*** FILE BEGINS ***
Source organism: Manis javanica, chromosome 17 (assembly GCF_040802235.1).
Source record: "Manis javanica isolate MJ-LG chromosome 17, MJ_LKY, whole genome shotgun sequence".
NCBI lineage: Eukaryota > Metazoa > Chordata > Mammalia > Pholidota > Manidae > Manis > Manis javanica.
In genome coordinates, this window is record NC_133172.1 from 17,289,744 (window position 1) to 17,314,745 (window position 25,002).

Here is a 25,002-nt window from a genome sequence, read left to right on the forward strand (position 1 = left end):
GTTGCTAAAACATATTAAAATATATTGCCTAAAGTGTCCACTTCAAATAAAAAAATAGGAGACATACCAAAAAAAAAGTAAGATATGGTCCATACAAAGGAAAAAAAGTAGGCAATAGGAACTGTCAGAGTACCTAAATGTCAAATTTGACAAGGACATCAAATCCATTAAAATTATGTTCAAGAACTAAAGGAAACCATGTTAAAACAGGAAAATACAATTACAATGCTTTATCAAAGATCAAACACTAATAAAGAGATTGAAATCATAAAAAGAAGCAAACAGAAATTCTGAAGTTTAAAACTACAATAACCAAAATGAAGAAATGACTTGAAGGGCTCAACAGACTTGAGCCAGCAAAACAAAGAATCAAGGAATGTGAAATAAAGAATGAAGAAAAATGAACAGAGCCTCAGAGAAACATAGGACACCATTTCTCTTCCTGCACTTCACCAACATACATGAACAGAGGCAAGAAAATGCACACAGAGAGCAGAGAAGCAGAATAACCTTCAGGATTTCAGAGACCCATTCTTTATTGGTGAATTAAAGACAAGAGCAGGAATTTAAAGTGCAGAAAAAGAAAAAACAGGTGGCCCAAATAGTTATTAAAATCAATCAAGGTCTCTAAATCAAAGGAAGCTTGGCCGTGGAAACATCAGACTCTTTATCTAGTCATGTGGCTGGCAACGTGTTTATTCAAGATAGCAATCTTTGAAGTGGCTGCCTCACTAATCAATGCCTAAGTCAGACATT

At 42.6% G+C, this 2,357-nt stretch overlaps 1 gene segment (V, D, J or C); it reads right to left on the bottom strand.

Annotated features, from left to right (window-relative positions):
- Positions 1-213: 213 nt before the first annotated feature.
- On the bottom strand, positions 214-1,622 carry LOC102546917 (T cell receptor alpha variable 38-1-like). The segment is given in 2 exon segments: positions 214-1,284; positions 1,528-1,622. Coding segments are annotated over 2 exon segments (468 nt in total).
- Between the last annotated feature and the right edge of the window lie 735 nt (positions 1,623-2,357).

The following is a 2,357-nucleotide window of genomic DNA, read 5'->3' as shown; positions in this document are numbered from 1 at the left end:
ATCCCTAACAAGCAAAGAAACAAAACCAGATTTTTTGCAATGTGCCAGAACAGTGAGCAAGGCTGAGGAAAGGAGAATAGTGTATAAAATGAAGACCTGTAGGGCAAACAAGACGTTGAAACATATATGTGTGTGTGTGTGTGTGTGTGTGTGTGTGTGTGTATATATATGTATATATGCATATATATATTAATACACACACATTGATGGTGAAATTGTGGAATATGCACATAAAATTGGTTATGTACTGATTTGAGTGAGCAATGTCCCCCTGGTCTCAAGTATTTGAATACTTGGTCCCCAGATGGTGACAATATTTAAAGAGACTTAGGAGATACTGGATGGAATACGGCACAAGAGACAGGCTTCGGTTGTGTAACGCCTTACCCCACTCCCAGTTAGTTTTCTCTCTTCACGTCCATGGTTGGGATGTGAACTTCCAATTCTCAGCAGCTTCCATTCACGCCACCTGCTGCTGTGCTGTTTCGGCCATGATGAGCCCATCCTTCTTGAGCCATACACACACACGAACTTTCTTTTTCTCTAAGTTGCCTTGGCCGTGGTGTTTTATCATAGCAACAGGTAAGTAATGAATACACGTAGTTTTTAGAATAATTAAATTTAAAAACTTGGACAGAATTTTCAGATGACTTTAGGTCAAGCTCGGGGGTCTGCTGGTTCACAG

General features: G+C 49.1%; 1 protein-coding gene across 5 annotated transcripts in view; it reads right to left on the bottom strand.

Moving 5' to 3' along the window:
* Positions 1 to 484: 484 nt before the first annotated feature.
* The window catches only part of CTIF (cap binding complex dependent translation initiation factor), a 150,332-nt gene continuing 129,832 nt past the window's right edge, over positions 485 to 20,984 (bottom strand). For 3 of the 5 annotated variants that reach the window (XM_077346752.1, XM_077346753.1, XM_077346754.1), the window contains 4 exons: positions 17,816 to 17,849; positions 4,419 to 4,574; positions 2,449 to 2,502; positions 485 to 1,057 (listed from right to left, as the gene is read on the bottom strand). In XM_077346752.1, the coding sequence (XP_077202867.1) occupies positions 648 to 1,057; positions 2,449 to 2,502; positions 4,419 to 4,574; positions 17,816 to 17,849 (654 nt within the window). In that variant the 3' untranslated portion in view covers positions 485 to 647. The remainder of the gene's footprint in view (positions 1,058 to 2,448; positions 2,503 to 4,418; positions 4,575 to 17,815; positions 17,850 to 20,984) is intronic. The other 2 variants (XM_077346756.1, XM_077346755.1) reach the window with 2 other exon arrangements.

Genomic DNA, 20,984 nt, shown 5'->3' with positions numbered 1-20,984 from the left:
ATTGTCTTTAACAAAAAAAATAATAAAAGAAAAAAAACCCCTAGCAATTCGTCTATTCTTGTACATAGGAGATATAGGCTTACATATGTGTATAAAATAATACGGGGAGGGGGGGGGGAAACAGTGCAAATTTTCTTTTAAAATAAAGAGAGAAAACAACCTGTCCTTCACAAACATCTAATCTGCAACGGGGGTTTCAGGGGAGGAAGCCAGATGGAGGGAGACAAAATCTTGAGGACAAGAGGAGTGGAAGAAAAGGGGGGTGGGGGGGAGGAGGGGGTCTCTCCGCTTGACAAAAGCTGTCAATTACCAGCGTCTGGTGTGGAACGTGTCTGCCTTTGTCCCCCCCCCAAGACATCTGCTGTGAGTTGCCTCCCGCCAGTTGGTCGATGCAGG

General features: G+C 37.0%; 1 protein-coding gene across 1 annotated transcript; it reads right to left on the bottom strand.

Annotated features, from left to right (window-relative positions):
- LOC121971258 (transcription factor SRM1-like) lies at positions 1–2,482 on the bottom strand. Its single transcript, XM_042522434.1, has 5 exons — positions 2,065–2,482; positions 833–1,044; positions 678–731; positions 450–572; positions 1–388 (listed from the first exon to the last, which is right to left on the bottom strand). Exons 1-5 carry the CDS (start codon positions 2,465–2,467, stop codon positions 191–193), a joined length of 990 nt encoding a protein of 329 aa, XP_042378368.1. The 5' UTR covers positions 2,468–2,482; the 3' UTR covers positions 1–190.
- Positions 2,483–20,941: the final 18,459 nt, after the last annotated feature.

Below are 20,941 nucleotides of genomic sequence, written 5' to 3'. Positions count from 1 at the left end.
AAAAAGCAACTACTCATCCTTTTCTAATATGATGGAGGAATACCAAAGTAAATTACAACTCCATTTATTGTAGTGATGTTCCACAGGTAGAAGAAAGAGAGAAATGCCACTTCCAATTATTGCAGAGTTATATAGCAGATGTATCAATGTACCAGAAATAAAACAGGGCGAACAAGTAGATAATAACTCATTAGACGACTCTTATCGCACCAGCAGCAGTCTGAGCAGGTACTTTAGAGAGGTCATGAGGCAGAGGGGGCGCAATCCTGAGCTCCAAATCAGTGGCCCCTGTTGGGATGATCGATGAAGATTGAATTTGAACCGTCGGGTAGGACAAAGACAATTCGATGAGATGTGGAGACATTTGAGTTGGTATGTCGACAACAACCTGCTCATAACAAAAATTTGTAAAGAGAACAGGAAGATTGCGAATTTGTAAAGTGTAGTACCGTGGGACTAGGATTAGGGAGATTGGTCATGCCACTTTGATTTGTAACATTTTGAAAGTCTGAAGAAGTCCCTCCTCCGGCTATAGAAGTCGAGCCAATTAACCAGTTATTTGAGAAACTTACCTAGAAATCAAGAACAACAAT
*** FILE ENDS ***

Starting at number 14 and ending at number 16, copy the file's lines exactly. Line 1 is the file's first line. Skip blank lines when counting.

General features: G+C 49.1%; 1 protein-coding gene across 5 annotated transcripts in view; it reads right to left on the bottom strand.

Moving 5' to 3' along the window:
* Positions 1 to 484: 484 nt before the first annotated feature.